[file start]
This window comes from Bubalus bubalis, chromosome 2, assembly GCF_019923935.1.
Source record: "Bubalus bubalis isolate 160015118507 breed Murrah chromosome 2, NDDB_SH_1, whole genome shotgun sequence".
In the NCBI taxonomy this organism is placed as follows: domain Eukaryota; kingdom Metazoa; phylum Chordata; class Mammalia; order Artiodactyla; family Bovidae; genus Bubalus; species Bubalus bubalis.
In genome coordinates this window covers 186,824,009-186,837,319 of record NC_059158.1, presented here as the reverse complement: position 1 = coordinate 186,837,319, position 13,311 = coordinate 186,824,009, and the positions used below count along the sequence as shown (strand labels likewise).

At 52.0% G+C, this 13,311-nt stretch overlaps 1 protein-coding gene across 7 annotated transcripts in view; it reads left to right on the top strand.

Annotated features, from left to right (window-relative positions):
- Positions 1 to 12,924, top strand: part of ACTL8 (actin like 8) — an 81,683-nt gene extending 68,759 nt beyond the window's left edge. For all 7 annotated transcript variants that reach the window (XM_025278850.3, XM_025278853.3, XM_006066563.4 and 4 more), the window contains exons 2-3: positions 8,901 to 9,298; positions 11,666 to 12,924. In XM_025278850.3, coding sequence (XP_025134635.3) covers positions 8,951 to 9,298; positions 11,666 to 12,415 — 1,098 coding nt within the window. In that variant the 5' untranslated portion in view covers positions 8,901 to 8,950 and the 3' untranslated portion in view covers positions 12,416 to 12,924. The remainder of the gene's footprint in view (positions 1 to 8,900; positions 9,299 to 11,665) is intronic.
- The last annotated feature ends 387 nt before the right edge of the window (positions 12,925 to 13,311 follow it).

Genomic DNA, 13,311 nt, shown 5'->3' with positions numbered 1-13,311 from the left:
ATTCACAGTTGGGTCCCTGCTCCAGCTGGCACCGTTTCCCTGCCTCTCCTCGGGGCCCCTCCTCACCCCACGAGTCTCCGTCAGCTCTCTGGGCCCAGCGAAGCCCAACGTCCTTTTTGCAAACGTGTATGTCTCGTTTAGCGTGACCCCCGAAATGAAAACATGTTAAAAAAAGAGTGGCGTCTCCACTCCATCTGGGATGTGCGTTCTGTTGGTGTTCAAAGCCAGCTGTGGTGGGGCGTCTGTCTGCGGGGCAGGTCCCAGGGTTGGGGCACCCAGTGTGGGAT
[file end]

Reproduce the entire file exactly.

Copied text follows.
This window comes from Bubalus bubalis, chromosome 2, assembly GCF_019923935.1.
Source record: "Bubalus bubalis isolate 160015118507 breed Murrah chromosome 2, NDDB_SH_1, whole genome shotgun sequence".
In the NCBI taxonomy this organism is placed as follows: domain Eukaryota; kingdom Metazoa; phylum Chordata; class Mammalia; order Artiodactyla; family Bovidae; genus Bubalus; species Bubalus bubalis.
In genome coordinates this window covers 186,824,009-186,837,319 of record NC_059158.1, presented here as the reverse complement: position 1 = coordinate 186,837,319, position 13,311 = coordinate 186,824,009, and the positions used below count along the sequence as shown (strand labels likewise).

At 52.0% G+C, this 13,311-nt stretch overlaps 1 protein-coding gene across 7 annotated transcripts in view; it reads left to right on the top strand.

Annotated features, from left to right (window-relative positions):
- Positions 1 to 12,924, top strand: part of ACTL8 (actin like 8) — an 81,683-nt gene extending 68,759 nt beyond the window's left edge. For all 7 annotated transcript variants that reach the window (XM_025278850.3, XM_025278853.3, XM_006066563.4 and 4 more), the window contains exons 2-3: positions 8,901 to 9,298; positions 11,666 to 12,924. In XM_025278850.3, coding sequence (XP_025134635.3) covers positions 8,951 to 9,298; positions 11,666 to 12,415 — 1,098 coding nt within the window. In that variant the 5' untranslated portion in view covers positions 8,901 to 8,950 and the 3' untranslated portion in view covers positions 12,416 to 12,924. The remainder of the gene's footprint in view (positions 1 to 8,900; positions 9,299 to 11,665) is intronic.
- The last annotated feature ends 387 nt before the right edge of the window (positions 12,925 to 13,311 follow it).

Genomic DNA, 13,311 nt, shown 5'->3' with positions numbered 1-13,311 from the left:
ATTCACAGTTGGGTCCCTGCTCCAGCTGGCACCGTTTCCCTGCCTCTCCTCGGGGCCCCTCCTCACCCCACGAGTCTCCGTCAGCTCTCTGGGCCCAGCGAAGCCCAACGTCCTTTTTGCAAACGTGTATGTCTCGTTTAGCGTGACCCCCGAAATGAAAACATGTTAAAAAAAGAGTGGCGTCTCCACTCCATCTGGGATGTGCGTTCTGTTGGTGTTCAAAGCCAGCTGTGGTGGGGCGTCTGTCTGCGGGGCAGGTCCCAGGGTTGGGGCACCCAGTGTGGGAT